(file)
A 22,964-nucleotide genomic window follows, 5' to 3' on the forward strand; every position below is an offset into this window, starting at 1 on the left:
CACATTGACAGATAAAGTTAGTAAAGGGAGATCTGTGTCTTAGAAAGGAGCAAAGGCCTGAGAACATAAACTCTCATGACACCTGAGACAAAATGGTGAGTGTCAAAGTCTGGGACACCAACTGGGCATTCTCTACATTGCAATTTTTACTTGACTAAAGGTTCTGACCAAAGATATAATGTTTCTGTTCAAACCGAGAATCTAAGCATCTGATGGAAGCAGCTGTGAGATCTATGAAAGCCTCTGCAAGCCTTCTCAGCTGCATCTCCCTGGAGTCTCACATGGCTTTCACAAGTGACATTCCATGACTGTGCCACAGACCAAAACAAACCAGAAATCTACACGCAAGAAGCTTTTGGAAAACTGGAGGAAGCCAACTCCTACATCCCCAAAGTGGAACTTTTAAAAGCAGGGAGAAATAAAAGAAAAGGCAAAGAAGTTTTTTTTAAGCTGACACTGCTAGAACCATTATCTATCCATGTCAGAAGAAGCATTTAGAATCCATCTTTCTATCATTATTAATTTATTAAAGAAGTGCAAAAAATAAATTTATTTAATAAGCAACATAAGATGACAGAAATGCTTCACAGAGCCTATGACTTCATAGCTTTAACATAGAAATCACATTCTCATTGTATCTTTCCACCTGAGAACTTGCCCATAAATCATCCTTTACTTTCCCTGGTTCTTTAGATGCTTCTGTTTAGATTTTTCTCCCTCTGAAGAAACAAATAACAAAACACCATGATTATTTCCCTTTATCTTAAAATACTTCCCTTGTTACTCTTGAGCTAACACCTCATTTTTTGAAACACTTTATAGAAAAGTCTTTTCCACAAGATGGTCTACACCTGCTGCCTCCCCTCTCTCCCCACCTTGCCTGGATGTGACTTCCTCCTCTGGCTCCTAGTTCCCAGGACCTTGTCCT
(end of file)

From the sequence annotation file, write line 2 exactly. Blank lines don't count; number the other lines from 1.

CACATTGACAGATAAAGTTAGTAAAGGGAGATCTGTGTCTTAGAAAGGAGCAAAGGCCTGAGAACATAAACTCTCATGACACCTGAGACAAAATGGTGAGTGTCAAAGTCTGGGACACCAACTGGGCATTCTCTACATTGCAATTTTTACTTGACTAAAGGTTCTGACCAAAGATATAATGTTTCTGTTCAAACCGAGAATCTAAGCATCTGATGGAAGCAGCTGTGAGATCTATGAAAGCCTCTGCAAGCCTTCTCAGCTGCATCTCCCTGGAGTCTCACATGGCTTTCACAAGTGACATTCCATGACTGTGCCACAGACCAAAACAAACCAGAAATCTACACGCAAGAAGCTTTTGGAAAACTGGAGGAAGCCAACTCCTACATCCCCAAAGTGGAACTTTTAAAAGCAGGGAGAAATAAAAGAAAAGGCAAAGAAGTTTTTTTTAAGCTGACACTGCTAGAACCATTATCTATCCATGTCAGAAGAAGCATTTAGAATCCATCTTTCTATCATTATTAATTTATTAAAGAAGTGCAAAAAATAAATTTATTTAATAAGCAACATAAGATGACAGAAATGCTTCACAGAGCCTATGACTTCATAGCTTTAACATAGAAATCACATTCTCATTGTATCTTTCCACCTGAGAACTTGCCCATAAATCATCCTTTACTTTCCCTGGTTCTTTAGATGCTTCTGTTTAGATTTTTCTCCCTCTGAAGAAACAAATAACAAAACACCATGATTATTTCCCTTTATCTTAAAATACTTCCCTTGTTACTCTTGAGCTAACACCTCATTTTTTGAAACACTTTATAGAAAAGTCTTTTCCACAAGATGGTCTACACCTGCTGCCTCCCCTCTCTCCCCACCTTGCCTGGATGTGACTTCCTCCTCTGGCTCCTAGTTCCCAGGACCTTGTCCT